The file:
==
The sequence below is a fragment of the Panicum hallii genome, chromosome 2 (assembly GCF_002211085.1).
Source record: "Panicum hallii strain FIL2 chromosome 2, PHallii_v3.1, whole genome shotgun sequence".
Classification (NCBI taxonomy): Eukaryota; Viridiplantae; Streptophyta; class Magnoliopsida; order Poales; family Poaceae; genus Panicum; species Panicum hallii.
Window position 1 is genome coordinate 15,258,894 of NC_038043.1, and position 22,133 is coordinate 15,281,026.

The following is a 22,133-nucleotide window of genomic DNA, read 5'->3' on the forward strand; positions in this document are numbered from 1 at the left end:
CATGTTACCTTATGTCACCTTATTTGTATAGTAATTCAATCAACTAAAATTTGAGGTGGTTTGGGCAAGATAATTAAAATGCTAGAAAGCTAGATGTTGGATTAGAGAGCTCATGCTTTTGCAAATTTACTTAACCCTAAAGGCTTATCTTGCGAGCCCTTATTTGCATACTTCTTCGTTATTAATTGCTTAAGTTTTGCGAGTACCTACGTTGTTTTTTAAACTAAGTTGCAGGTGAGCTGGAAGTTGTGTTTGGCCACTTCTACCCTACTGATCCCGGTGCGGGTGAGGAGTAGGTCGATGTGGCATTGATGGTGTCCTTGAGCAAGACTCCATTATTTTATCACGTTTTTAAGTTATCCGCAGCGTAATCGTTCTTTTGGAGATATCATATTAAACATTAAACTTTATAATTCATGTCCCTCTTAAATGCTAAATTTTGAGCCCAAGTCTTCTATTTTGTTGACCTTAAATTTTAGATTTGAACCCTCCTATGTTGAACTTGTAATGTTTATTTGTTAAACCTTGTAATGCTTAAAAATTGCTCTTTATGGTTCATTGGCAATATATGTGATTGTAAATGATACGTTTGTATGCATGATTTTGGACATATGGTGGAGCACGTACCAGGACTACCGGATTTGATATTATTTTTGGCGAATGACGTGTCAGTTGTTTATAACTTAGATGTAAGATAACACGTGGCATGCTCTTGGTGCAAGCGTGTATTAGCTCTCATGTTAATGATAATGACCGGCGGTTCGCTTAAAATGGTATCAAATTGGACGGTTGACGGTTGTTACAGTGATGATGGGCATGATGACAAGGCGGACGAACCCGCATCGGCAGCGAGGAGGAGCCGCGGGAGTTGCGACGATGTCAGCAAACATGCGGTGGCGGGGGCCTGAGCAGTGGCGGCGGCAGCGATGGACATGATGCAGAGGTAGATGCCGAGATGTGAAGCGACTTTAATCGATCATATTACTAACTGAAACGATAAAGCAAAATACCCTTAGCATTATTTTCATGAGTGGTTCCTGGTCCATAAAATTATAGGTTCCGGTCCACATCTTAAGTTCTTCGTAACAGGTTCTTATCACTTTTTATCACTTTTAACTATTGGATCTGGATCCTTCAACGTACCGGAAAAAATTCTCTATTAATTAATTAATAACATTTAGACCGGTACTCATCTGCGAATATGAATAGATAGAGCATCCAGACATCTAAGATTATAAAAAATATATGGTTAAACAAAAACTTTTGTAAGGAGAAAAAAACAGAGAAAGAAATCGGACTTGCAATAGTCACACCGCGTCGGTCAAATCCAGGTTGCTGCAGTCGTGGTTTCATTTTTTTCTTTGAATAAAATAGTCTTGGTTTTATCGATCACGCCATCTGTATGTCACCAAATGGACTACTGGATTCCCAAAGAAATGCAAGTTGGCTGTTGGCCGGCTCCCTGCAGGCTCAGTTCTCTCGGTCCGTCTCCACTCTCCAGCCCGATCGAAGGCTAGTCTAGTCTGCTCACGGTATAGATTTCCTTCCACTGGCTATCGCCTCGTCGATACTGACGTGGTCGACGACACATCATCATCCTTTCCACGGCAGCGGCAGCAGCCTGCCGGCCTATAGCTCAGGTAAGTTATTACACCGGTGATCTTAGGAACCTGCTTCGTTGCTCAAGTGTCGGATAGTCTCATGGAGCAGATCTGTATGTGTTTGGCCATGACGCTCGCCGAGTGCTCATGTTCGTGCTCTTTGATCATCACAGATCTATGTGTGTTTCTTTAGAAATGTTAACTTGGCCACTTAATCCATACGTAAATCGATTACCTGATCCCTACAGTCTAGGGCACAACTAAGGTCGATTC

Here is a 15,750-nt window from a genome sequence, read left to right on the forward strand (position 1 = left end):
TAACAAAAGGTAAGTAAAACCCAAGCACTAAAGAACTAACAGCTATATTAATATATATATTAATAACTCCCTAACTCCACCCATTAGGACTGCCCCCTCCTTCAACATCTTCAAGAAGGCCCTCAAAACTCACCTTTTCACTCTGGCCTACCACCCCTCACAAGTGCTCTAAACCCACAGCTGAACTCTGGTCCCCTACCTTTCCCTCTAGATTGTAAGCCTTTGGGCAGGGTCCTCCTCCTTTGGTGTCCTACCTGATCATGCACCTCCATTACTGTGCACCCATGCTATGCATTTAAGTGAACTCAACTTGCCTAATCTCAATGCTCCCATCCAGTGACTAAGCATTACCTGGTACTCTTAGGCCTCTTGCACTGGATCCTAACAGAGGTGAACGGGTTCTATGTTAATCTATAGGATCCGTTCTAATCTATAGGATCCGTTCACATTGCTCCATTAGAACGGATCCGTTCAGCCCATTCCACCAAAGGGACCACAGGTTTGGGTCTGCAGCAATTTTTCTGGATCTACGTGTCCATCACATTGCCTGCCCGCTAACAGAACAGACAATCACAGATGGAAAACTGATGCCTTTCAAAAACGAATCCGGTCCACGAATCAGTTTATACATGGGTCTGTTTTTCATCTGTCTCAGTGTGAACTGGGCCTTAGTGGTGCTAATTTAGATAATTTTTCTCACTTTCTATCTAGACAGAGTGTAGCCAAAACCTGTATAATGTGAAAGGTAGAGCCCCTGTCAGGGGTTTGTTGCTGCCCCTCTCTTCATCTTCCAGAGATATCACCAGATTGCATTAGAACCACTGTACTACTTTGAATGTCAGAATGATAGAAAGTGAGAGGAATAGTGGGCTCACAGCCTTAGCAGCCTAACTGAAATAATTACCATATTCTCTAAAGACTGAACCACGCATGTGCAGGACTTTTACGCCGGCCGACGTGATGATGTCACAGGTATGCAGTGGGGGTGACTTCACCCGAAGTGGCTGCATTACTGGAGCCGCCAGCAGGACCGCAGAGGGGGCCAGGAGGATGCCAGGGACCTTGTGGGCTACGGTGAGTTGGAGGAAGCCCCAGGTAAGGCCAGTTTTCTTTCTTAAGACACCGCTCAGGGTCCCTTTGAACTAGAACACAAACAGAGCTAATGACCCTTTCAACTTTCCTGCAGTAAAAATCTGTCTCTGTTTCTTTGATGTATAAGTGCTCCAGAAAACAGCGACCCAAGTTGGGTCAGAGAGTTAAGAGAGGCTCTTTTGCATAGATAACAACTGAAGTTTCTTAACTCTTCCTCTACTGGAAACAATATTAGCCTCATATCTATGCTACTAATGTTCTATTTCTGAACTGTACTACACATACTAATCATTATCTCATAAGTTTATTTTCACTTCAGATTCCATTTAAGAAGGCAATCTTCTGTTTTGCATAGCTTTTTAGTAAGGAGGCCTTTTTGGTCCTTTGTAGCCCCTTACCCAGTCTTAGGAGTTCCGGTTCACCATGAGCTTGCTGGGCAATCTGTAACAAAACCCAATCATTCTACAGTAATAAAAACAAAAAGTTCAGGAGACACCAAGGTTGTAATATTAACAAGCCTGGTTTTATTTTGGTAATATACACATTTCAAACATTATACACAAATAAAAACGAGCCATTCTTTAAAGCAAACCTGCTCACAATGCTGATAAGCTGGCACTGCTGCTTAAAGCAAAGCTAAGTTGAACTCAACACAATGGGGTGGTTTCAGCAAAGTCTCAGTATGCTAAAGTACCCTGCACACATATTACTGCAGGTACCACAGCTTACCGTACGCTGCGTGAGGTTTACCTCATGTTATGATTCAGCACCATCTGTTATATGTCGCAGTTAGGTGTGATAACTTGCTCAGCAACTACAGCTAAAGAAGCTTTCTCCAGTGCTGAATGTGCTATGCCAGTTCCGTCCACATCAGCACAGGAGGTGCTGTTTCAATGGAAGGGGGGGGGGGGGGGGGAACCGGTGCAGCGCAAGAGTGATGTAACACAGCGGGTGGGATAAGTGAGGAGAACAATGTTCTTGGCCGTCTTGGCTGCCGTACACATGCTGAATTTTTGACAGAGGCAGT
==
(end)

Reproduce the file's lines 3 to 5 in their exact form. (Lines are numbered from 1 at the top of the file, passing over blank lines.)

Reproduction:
Classification (NCBI taxonomy): Eukaryota; Viridiplantae; Streptophyta; class Magnoliopsida; order Poales; family Poaceae; genus Panicum; species Panicum hallii.
Window position 1 is genome coordinate 15,258,894 of NC_038043.1, and position 22,133 is coordinate 15,281,026.

The following is a 22,133-nucleotide window of genomic DNA, read 5'->3' on the forward strand; positions in this document are numbered from 1 at the left end: